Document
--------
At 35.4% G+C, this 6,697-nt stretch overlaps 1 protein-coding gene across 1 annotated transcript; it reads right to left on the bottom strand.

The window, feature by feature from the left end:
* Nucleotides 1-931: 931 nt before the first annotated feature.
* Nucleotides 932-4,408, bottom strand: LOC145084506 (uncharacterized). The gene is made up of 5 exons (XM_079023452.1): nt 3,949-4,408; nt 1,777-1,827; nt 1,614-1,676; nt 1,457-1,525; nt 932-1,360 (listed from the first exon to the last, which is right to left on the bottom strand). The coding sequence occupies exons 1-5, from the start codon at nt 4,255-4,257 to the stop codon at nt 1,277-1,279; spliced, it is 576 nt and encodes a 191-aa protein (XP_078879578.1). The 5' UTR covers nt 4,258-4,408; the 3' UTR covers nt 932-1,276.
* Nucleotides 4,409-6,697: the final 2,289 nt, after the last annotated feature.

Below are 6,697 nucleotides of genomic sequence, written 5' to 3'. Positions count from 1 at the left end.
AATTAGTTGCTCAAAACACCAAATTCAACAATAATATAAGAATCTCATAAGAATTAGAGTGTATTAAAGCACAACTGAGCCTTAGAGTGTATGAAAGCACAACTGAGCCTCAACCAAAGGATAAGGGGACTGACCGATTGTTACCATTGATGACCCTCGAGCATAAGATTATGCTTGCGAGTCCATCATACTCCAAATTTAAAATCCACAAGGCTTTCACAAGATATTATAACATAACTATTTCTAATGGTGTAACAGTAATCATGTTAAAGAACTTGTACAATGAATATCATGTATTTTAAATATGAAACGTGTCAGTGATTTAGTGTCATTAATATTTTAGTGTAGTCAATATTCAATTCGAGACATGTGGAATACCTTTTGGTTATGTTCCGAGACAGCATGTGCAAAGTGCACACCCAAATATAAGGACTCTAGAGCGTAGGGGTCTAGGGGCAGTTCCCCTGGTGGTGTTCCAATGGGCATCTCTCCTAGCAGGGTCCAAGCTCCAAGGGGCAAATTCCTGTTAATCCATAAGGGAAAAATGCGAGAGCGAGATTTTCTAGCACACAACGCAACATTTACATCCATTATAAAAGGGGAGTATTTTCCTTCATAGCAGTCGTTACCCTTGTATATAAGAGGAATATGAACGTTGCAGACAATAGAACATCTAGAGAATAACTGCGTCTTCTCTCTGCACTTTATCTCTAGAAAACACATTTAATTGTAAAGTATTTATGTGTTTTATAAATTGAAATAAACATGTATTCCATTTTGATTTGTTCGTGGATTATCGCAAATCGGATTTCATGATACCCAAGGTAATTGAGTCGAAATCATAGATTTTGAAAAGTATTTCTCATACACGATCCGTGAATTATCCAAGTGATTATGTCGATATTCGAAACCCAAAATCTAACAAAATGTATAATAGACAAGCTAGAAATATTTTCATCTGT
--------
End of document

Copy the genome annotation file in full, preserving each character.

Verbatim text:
At 35.4% G+C, this 6,697-nt stretch overlaps 1 protein-coding gene across 1 annotated transcript; it reads right to left on the bottom strand.

The window, feature by feature from the left end:
* Nucleotides 1-931: 931 nt before the first annotated feature.
* Nucleotides 932-4,408, bottom strand: LOC145084506 (uncharacterized). The gene is made up of 5 exons (XM_079023452.1): nt 3,949-4,408; nt 1,777-1,827; nt 1,614-1,676; nt 1,457-1,525; nt 932-1,360 (listed from the first exon to the last, which is right to left on the bottom strand). The coding sequence occupies exons 1-5, from the start codon at nt 4,255-4,257 to the stop codon at nt 1,277-1,279; spliced, it is 576 nt and encodes a 191-aa protein (XP_078879578.1). The 5' UTR covers nt 4,258-4,408; the 3' UTR covers nt 932-1,276.
* Nucleotides 4,409-6,697: the final 2,289 nt, after the last annotated feature.

Below are 6,697 nucleotides of genomic sequence, written 5' to 3'. Positions count from 1 at the left end.
AATTAGTTGCTCAAAACACCAAATTCAACAATAATATAAGAATCTCATAAGAATTAGAGTGTATTAAAGCACAACTGAGCCTTAGAGTGTATGAAAGCACAACTGAGCCTCAACCAAAGGATAAGGGGACTGACCGATTGTTACCATTGATGACCCTCGAGCATAAGATTATGCTTGCGAGTCCATCATACTCCAAATTTAAAATCCACAAGGCTTTCACAAGATATTATAACATAACTATTTCTAATGGTGTAACAGTAATCATGTTAAAGAACTTGTACAATGAATATCATGTATTTTAAATATGAAACGTGTCAGTGATTTAGTGTCATTAATATTTTAGTGTAGTCAATATTCAATTCGAGACATGTGGAATACCTTTTGGTTATGTTCCGAGACAGCATGTGCAAAGTGCACACCCAAATATAAGGACTCTAGAGCGTAGGGGTCTAGGGGCAGTTCCCCTGGTGGTGTTCCAATGGGCATCTCTCCTAGCAGGGTCCAAGCTCCAAGGGGCAAATTCCTGTTAATCCATAAGGGAAAAATGCGAGAGCGAGATTTTCTAGCACACAACGCAACATTTACATCCATTATAAAAGGGGAGTATTTTCCTTCATAGCAGTCGTTACCCTTGTATATAAGAGGAATATGAACGTTGCAGACAATAGAACATCTAGAGAATAACTGCGTCTTCTCTCTGCACTTTATCTCTAGAAAACACATTTAATTGTAAAGTATTTATGTGTTTTATAAATTGAAATAAACATGTATTCCATTTTGATTTGTTCGTGGATTATCGCAAATCGGATTTCATGATACCCAAGGTAATTGAGTCGAAATCATAGATTTTGAAAAGTATTTCTCATACACGATCCGTGAATTATCCAAGTGATTATGTCGATATTCGAAACCCAAAATCTAACAAAATGTATAATAGACAAGCTAGAAATATTTTCATCTGT